Native Land Act must benefit Khoi, San communities

Thursday, June 20, 2013

Pretoria - The direct descendants of the Khoi and San communities must benefit from the new cut-off date for lodging a land claim as part of reversing the legacy of the 1913 Native Land Act.

Speaking at the New Age Business briefing in Cape Town on Thursday, Rural Development and Land Reform Minister Gugile Nkwinti said the Khoi and San people were the first lines of defending the land when the country was invaded by colonialists.

“We could not as a democratic government, understanding our history be happy and satisfied when some of us were not catered for and I think it was not a deliberate exclusion, but it was more of a systematic exclusion.

“The Khoi and San were left out of the process even though they were the first to be dispossessed of their ancestral land before the notorious 1913 Native Land Act was passed so now is time for us to go back and go beyond the cut-off date of 1913,” he said.

According to the minister, government will be focusing on three areas which include the Khoi and San, heritage sites, historical land marks.

Asked how government is intending to redress the Khoi and San, Nkwinti said his department will be setting up a National Reference Group, with five representatives from each province who will meet with his department regularly.

“We’ve agreed that each province should nominate five representatives, that makes 45 in total, so that we will then discuss in terms of the Constitution and the 1913 cut–off date on how do we come up with a set of proposals to government which will then open up for the Khoi and San to make their own claim.

“This work has already started and we hope that when we come back we will be able to give you a report on the National Reference Group,” he said. 

This year - 2013 - marks a century since the passing of the notorious Native Land Act by the Union Parliament in 1913.

The Act, passed on 19 June, helped to lay the groundwork for the apartheid policy of racial segregation in South Africa.

Former Land Affairs Director-General, Prof Gilindwe Mayende, who was also at the briefing, said land reform in South Africa was on the positive trajectory.

“As we speak, something in the vicinity of 8 million hectares have been redistributed in the space of 18 years. However, there are quite a number of challenges that seem to continue to bedevil the programme in its entirety,” he said. 

Mayende said: “The first challenge is one which I know the Minister and the Department are working hard to address. It is very expensive and in the vicinity of R30 billion has been spent on both restitution and redistribution of land over the space of time.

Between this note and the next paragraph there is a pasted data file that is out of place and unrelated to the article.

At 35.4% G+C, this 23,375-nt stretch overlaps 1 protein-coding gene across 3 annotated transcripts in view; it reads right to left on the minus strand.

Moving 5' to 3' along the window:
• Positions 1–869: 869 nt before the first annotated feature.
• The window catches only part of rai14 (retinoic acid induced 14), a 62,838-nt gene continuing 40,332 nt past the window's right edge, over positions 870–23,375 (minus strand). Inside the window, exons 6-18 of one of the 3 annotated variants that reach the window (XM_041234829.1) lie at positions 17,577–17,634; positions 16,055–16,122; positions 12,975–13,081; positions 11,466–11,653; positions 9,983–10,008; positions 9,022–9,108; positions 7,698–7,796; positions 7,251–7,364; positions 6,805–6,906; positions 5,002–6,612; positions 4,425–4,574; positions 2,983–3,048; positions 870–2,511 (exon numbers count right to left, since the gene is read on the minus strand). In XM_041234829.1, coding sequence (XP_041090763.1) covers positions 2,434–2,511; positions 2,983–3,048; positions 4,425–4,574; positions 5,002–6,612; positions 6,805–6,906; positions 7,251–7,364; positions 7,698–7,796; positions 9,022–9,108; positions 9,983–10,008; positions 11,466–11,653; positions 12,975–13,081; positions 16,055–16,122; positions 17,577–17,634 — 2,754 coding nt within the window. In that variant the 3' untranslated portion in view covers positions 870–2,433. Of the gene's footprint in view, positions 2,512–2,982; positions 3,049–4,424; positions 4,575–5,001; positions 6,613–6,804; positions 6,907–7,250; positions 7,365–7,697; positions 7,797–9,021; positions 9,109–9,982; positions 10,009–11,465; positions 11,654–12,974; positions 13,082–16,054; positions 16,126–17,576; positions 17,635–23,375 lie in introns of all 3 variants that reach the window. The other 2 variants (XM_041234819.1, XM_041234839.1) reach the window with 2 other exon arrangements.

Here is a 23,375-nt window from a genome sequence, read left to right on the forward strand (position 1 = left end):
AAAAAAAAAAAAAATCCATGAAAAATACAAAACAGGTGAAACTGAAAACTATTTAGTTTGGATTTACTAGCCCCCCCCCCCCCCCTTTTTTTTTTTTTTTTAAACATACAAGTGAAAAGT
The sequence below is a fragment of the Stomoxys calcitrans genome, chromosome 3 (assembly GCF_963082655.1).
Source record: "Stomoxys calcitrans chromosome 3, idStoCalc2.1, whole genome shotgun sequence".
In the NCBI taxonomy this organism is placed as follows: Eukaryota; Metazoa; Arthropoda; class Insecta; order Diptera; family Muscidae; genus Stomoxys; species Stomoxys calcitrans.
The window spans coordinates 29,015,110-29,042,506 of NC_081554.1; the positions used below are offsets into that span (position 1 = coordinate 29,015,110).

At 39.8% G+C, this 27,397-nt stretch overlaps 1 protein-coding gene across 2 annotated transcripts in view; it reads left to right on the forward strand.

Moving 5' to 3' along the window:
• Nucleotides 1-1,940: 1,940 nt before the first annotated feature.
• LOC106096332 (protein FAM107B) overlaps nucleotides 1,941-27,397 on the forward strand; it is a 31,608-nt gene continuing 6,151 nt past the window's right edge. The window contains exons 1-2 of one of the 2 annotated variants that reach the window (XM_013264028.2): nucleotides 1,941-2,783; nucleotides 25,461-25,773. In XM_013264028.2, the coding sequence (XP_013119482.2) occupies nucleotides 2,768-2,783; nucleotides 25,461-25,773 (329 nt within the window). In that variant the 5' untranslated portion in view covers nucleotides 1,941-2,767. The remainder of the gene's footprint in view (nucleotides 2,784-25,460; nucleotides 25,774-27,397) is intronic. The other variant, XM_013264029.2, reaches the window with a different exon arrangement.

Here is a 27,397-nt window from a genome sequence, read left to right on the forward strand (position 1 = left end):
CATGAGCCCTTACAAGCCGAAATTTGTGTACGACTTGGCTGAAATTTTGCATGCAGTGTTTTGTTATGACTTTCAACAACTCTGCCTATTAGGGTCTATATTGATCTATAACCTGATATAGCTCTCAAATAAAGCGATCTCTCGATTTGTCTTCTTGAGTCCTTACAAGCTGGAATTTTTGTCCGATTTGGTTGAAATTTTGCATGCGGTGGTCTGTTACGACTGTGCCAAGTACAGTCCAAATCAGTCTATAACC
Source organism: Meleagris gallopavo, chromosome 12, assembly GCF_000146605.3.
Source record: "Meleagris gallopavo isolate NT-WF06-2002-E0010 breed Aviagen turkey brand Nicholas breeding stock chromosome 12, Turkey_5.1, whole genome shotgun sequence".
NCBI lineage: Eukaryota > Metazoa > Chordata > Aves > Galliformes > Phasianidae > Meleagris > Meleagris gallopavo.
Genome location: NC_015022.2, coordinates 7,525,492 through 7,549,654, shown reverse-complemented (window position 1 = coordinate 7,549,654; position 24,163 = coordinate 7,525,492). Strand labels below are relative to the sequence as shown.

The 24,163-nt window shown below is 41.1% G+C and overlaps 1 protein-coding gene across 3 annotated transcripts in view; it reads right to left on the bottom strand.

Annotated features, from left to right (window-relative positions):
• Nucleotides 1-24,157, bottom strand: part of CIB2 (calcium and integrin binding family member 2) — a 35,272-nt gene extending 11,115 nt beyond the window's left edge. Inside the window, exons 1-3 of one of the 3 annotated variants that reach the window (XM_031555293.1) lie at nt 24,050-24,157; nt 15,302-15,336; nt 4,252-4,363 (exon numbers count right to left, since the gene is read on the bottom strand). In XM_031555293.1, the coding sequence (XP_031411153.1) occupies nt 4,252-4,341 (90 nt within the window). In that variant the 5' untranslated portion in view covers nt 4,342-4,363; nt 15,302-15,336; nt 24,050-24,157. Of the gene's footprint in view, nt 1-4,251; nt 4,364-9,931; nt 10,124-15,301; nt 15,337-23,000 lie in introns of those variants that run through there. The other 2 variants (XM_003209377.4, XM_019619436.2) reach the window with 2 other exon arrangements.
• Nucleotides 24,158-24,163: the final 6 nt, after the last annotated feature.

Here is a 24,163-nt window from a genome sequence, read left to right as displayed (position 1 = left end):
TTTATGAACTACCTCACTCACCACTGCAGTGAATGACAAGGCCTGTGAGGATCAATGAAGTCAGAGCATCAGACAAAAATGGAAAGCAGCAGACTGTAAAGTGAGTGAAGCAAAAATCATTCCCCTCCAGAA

“Secondly, we are still struggling to come up with an integrated approach where we don’t only talk of transferring land, but transferring land as well as knowing how to access the market, or a totality of package to beneficiaries that is why we’ve seen many projects not succeeding and which now needs to be recapitalised.”

Prof Mayende said another challenge was that the land reform programme was not linked dynamically to agrarian transformation as well as in the broader sense to rural development.

Asked if the country is following the Zimbabwean land invasion style, Deputy Minister Lechesa Tsenoli said land reform has been moving in a slow pace.

“We’ve not been hearing enough from every stakeholder coming into the space, especially the farmers and property owners, who are themselves our critical stakeholders in helping us avoid the Zimbabwean land invasion situation, so we would like to address them urgently,” he said. 

Government is currently urging South Africans to submit their written comments following the publication of the Restitution of Land Rights Amendment Bill 2013 and the Memorandum on the Objects of the Bill.

The Restitution of Land Rights Amendment Bill, 2013, proposes certain amendments to the Restitution of Land Rights Act of 1994 to extend the date for lodging a claim for restitution to 18 June 2018.

The explanatory memorandum of the draft bill indicates that the Restitution of Land Rights Act provides that a claim for the restitution of land must be lodged by no later than 31 December 1998, due to a number of problems experienced in the application of the restitution programme.

The evaluation indicated that the programme had been thwarted by a number of limitations, which resulted in various categories of persons, and communities whose rights in land were taken as a result of colonial and apartheid laws being excluded from the restitution process.

The following three categories were identified as being excluded by the restitution laws and programme; those who could not lodge claims by the cut-off date of 31 December 1998; those dispossessed before 1913 and those dispossessed through betterment planning schemes and not allowed to lodge their claims by the Commission on Restitution of Land Rights (CRLR). -